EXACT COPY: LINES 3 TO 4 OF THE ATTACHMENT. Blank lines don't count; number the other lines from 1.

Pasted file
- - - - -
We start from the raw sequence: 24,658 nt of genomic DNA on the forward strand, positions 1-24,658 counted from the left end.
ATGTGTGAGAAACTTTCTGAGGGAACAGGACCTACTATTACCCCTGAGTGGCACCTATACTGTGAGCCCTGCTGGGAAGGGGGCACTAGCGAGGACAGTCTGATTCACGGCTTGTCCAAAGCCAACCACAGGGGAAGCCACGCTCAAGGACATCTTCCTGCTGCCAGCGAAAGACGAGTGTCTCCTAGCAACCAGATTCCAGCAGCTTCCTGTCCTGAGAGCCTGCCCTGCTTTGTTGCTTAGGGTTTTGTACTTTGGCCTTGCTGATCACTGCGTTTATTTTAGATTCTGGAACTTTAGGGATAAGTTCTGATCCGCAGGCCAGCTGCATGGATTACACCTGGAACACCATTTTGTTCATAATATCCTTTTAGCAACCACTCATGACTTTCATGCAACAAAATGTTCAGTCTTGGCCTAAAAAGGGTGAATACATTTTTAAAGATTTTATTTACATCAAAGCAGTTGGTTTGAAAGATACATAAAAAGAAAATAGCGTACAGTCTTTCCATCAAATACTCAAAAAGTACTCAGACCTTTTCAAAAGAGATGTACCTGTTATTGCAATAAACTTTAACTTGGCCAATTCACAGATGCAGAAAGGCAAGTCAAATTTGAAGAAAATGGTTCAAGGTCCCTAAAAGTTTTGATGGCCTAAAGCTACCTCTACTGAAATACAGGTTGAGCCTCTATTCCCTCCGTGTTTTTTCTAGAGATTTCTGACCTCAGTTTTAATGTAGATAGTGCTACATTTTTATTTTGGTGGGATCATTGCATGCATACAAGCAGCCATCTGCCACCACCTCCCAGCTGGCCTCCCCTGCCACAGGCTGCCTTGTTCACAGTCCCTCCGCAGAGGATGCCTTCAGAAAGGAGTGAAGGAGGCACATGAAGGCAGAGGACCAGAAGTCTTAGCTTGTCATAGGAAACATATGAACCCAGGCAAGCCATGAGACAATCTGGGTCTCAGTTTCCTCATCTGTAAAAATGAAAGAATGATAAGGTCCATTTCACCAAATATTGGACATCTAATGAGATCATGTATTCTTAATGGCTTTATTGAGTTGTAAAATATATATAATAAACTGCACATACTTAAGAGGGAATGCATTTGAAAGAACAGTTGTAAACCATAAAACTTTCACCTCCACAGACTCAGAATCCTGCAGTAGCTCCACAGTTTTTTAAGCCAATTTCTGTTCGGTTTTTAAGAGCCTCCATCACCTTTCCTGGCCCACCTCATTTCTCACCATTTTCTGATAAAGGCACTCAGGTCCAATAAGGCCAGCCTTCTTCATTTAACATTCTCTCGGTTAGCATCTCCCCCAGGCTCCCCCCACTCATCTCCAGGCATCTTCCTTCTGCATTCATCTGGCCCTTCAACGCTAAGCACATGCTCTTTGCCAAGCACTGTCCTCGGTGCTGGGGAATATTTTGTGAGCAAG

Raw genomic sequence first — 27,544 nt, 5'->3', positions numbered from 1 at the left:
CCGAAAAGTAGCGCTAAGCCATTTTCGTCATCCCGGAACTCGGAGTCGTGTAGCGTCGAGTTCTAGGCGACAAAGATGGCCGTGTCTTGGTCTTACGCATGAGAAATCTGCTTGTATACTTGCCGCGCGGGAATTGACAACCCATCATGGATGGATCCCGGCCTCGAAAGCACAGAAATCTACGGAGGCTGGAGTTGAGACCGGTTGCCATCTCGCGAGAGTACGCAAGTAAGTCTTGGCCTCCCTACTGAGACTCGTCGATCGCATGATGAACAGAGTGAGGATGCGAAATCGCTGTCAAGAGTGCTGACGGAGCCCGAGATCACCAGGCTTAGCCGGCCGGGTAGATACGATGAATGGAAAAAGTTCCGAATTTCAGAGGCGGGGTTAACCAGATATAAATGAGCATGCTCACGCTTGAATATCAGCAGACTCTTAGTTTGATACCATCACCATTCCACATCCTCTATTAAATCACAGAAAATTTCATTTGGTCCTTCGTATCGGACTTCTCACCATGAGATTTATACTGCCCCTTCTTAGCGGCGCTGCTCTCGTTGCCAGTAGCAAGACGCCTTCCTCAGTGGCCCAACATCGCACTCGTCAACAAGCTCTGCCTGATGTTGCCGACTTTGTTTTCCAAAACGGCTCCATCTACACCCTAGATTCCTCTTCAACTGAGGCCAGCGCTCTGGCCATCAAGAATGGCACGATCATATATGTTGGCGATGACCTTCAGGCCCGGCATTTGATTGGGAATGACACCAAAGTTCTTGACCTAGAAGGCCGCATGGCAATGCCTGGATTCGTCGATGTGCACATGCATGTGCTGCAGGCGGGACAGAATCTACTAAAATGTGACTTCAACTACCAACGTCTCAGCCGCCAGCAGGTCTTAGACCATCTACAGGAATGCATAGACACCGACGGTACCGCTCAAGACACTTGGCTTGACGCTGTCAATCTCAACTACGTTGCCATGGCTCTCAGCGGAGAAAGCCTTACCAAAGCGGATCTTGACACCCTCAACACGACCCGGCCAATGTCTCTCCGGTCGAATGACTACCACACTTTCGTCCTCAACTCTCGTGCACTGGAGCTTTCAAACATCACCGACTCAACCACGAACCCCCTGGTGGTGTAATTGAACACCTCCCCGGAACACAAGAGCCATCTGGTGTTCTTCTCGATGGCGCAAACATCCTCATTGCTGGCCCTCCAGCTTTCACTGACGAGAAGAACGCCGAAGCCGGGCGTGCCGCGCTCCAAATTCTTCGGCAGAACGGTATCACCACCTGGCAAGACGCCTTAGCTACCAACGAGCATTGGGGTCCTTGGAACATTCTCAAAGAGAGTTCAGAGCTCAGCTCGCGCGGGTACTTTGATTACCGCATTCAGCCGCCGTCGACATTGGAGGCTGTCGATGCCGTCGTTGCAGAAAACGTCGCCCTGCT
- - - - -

Raw genomic sequence first — 27,544 nt, 5'->3', positions numbered from 1 at the left:
CCGAAAAGTAGCGCTAAGCCATTTTCGTCATCCCGGAACTCGGAGTCGTGTAGCGTCGAGTTCTAGGCGACAAAGATGGCCGTGTCTTGGTCTTACGCATGAGAAATCTGCTTGTATACTTGCCGCGCGGGAATTGACAACCCATCATGGATGGATCCCGGCCTCGAAAGCACAGAAATCTACGGAGGCTGGAGTTGAGACCGGTTGCCATCTCGCGAGAGTACGCAAGTAAGTCTTGGCCTCCCTACTGAGACTCGTCGATCGCATGATGAACAGAGTGAGGATGCGAAATCGCTGTCAAGAGTGCTGACGGAGCCCGAGATCACCAGGCTTAGCCGGCCGGGTAGATACGATGAATGGAAAAAGTTCCGAATTTCAGAGGCGGGGTTAACCAGATATAAATGAGCATGCTCACGCTTGAATATCAGCAGACTCTTAGTTTGATACCATCACCATTCCACATCCTCTATTAAATCACAGAAAATTTCATTTGGTCCTTCGTATCGGACTTCTCACCATGAGATTTATACTGCCCCTTCTTAGCGGCGCTGCTCTCGTTGCCAGTAGCAAGACGCCTTCCTCAGTGGCCCAACATCGCACTCGTCAACAAGCTCTGCCTGATGTTGCCGACTTTGTTTTCCAAAACGGCTCCATCTACACCCTAGATTCCTCTTCAACTGAGGCCAGCGCTCTGGCCATCAAGAATGGCACGATCATATATGTTGGCGATGACCTTCAGGCCCGGCATTTGATTGGGAATGACACCAAAGTTCTTGACCTAGAAGGCCGCATGGCAATGCCTGGATTCGTCGATGTGCACATGCATGTGCTGCAGGCGGGACAGAATCTACTAAAATGTGACTTCAACTACCAACGTCTCAGCCGCCAGCAGGTCTTAGACCATCTACAGGAATGCATAGACACCGACGGTACCGCTCAAGACACTTGGCTTGACGCTGTCAATCTCAACTACGTTGCCATGGCTCTCAGCGGAGAAAGCCTTACCAAAGCGGATCTTGACACCCTCAACACGACCCGGCCAATGTCTCTCCGGTCGAATGACTACCACACTTTCGTCCTCAACTCTCGTGCACTGGAGCTTTCAAACATCACCGACTCAACCACGAACCCCCTGGTGGTGTAATTGAACACCTCCCCGGAACACAAGAGCCATCTGGTGTTCTTCTCGATGGCGCAAACATCCTCATTGCTGGCCCTCCAGCTTTCACTGACGAGAAGAACGCCGAAGCCGGGCGTGCCGCGCTCCAAATTCTTCGGCAGAACGGTATCACCACCTGGCAAGACGCCTTAGCTACCAACGAGCATTGGGGTCCTTGGAACATTCTCAAAGAGAGTTCAGAGCTCAGCTCGCGCGGGTACTTTGATTACCGCATTCAGCCGCCGTCGACATTGGAGGCTGTCGATGCCGTCGTTGCAGAAAACGTCGCCCTGCT